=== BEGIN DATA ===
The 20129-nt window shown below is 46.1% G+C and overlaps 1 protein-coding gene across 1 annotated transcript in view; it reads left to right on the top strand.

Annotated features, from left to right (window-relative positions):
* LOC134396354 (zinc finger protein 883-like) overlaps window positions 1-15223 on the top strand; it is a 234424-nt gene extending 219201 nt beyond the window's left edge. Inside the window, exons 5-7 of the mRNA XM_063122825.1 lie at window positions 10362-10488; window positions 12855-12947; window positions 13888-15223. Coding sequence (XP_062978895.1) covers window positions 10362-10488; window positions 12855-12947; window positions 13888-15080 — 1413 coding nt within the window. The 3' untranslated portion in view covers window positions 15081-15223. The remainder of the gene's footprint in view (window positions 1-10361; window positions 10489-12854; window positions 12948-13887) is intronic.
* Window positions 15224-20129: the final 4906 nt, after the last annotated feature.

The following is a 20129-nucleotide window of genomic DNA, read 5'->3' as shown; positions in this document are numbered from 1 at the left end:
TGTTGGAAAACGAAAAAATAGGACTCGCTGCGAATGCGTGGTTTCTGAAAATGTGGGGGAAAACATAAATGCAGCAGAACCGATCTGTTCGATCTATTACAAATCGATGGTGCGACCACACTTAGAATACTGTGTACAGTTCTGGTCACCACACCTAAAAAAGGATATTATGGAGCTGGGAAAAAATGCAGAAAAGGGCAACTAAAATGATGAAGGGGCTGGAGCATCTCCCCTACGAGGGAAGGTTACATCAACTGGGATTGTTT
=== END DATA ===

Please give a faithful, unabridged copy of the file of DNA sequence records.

The 20129-nt window shown below is 46.1% G+C and overlaps 1 protein-coding gene across 1 annotated transcript in view; it reads left to right on the top strand.

Annotated features, from left to right (window-relative positions):
* LOC134396354 (zinc finger protein 883-like) overlaps window positions 1-15223 on the top strand; it is a 234424-nt gene extending 219201 nt beyond the window's left edge. Inside the window, exons 5-7 of the mRNA XM_063122825.1 lie at window positions 10362-10488; window positions 12855-12947; window positions 13888-15223. Coding sequence (XP_062978895.1) covers window positions 10362-10488; window positions 12855-12947; window positions 13888-15080 — 1413 coding nt within the window. The 3' untranslated portion in view covers window positions 15081-15223. The remainder of the gene's footprint in view (window positions 1-10361; window positions 10489-12854; window positions 12948-13887) is intronic.
* Window positions 15224-20129: the final 4906 nt, after the last annotated feature.

The following is a 20129-nucleotide window of genomic DNA, read 5'->3' as shown; positions in this document are numbered from 1 at the left end:
TGTTGGAAAACGAAAAAATAGGACTCGCTGCGAATGCGTGGTTTCTGAAAATGTGGGGGAAAACATAAATGCAGCAGAACCGATCTGTTCGATCTATTACAAATCGATGGTGCGACCACACTTAGAATACTGTGTACAGTTCTGGTCACCACACCTAAAAAAGGATATTATGGAGCTGGGAAAAAATGCAGAAAAGGGCAACTAAAATGATGAAGGGGCTGGAGCATCTCCCCTACGAGGGAAGGTTACATCAACTGGGATTGTTT